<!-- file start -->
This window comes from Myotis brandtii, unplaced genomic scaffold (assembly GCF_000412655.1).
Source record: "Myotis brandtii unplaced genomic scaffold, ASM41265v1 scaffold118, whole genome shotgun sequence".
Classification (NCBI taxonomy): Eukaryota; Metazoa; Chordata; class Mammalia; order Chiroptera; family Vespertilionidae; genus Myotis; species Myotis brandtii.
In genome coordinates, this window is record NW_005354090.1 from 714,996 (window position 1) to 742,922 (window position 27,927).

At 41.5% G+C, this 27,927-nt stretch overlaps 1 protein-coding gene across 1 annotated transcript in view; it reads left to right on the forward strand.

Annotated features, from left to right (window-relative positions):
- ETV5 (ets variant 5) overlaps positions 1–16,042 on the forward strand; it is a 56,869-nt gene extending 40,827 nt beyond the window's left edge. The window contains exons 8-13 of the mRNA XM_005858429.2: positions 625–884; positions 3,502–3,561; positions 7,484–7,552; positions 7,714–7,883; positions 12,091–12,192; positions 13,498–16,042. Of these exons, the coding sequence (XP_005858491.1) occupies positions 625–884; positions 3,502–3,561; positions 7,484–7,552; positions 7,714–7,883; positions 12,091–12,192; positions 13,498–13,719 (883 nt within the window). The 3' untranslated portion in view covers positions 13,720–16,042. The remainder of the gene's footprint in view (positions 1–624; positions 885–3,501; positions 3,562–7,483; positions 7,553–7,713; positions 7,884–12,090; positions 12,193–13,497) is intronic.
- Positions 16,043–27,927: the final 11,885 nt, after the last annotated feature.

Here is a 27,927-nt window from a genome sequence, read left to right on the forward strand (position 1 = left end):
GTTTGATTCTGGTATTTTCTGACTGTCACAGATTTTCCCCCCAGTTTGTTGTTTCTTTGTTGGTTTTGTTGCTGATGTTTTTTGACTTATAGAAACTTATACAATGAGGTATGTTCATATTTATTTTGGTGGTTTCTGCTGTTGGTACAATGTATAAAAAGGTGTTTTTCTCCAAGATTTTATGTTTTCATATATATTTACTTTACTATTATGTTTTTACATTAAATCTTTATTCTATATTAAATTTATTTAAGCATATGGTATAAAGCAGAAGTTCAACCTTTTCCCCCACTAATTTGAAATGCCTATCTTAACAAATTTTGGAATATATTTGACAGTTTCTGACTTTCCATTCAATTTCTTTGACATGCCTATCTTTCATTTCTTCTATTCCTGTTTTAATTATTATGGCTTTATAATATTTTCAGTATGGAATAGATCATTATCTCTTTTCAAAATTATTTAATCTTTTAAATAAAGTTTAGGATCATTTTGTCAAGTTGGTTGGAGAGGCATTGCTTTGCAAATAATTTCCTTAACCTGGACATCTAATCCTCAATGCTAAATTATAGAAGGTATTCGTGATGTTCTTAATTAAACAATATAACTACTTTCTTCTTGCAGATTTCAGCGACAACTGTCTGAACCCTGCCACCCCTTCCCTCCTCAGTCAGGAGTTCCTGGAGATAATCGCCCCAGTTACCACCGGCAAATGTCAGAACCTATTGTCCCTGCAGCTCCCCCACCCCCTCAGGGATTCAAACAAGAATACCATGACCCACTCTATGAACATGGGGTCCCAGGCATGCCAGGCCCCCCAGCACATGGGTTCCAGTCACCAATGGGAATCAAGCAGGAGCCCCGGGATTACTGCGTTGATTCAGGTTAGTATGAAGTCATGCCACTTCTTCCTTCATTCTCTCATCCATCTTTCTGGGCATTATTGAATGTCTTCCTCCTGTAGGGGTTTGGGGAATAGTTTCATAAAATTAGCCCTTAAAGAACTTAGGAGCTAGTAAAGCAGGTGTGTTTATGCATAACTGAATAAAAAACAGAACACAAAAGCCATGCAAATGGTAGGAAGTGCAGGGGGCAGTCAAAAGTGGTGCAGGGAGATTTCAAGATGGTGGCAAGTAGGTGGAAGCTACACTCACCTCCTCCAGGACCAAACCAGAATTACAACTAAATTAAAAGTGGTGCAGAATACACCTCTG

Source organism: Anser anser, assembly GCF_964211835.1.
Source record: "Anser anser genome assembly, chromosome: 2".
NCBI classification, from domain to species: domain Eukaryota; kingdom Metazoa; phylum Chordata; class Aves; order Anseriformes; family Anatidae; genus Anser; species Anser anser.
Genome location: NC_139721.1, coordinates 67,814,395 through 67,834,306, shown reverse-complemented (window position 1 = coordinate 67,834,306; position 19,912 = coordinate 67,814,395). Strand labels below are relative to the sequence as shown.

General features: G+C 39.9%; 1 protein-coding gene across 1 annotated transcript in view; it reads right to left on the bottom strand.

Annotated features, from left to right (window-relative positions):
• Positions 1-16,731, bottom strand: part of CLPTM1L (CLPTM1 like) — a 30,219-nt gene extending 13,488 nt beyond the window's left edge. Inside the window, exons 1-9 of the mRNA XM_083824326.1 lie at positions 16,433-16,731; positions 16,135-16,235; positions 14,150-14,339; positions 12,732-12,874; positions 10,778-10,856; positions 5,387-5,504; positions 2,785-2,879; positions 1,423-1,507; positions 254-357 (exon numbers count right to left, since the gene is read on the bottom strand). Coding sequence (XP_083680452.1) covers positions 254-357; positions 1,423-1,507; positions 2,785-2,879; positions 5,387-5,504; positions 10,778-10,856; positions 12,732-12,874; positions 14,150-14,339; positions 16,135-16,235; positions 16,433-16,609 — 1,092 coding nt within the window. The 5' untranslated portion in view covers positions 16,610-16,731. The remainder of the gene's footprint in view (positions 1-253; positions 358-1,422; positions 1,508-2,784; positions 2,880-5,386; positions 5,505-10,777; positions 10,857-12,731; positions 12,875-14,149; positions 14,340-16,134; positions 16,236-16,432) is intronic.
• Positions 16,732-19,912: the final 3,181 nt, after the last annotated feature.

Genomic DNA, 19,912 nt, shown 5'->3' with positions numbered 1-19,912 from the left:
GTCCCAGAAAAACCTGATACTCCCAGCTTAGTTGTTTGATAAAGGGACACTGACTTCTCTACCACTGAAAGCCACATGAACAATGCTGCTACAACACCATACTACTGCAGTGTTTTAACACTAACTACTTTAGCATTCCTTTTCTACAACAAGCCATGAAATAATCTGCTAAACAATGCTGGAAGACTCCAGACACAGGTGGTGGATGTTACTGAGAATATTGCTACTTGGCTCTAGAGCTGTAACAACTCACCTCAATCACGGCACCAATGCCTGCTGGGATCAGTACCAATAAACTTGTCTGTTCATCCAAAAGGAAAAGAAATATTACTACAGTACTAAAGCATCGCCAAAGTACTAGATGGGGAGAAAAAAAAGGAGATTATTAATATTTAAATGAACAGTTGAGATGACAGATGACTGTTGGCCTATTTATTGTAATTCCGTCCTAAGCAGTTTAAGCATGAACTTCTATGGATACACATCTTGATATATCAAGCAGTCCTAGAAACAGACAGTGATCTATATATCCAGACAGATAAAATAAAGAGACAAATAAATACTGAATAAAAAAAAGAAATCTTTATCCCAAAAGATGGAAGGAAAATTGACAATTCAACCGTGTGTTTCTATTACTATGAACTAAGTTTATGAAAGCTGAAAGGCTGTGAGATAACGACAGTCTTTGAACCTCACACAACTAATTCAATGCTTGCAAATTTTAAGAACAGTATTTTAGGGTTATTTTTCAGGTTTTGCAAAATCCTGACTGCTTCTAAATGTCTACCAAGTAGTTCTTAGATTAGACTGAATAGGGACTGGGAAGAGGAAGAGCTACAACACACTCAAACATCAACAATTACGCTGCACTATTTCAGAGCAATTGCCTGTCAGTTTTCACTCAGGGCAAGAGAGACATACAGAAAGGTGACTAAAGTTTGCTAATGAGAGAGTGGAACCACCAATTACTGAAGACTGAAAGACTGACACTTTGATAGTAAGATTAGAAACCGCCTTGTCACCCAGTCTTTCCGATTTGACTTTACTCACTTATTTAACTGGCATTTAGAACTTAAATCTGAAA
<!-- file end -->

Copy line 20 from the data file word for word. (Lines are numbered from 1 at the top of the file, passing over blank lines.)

GTCCCAGAAAAACCTGATACTCCCAGCTTAGTTGTTTGATAAAGGGACACTGACTTCTCTACCACTGAAAGCCACATGAACAATGCTGCTACAACACCATACTACTGCAGTGTTTTAACACTAACTACTTTAGCATTCCTTTTCTACAACAAGCCATGAAATAATCTGCTAAACAATGCTGGAAGACTCCAGACACAGGTGGTGGATGTTACTGAGAATATTGCTACTTGGCTCTAGAGCTGTAACAACTCACCTCAATCACGGCACCAATGCCTGCTGGGATCAGTACCAATAAACTTGTCTGTTCATCCAAAAGGAAAAGAAATATTACTACAGTACTAAAGCATCGCCAAAGTACTAGATGGGGAGAAAAAAAAGGAGATTATTAATATTTAAATGAACAGTTGAGATGACAGATGACTGTTGGCCTATTTATTGTAATTCCGTCCTAAGCAGTTTAAGCATGAACTTCTATGGATACACATCTTGATATATCAAGCAGTCCTAGAAACAGACAGTGATCTATATATCCAGACAGATAAAATAAAGAGACAAATAAATACTGAATAAAAAAAAGAAATCTTTATCCCAAAAGATGGAAGGAAAATTGACAATTCAACCGTGTGTTTCTATTACTATGAACTAAGTTTATGAAAGCTGAAAGGCTGTGAGATAACGACAGTCTTTGAACCTCACACAACTAATTCAATGCTTGCAAATTTTAAGAACAGTATTTTAGGGTTATTTTTCAGGTTTTGCAAAATCCTGACTGCTTCTAAATGTCTACCAAGTAGTTCTTAGATTAGACTGAATAGGGACTGGGAAGAGGAAGAGCTACAACACACTCAAACATCAACAATTACGCTGCACTATTTCAGAGCAATTGCCTGTCAGTTTTCACTCAGGGCAAGAGAGACATACAGAAAGGTGACTAAAGTTTGCTAATGAGAGAGTGGAACCACCAATTACTGAAGACTGAAAGACTGACACTTTGATAGTAAGATTAGAAACCGCCTTGTCACCCAGTCTTTCCGATTTGACTTTACTCACTTATTTAACTGGCATTTAGAACTTAAATCTGAAA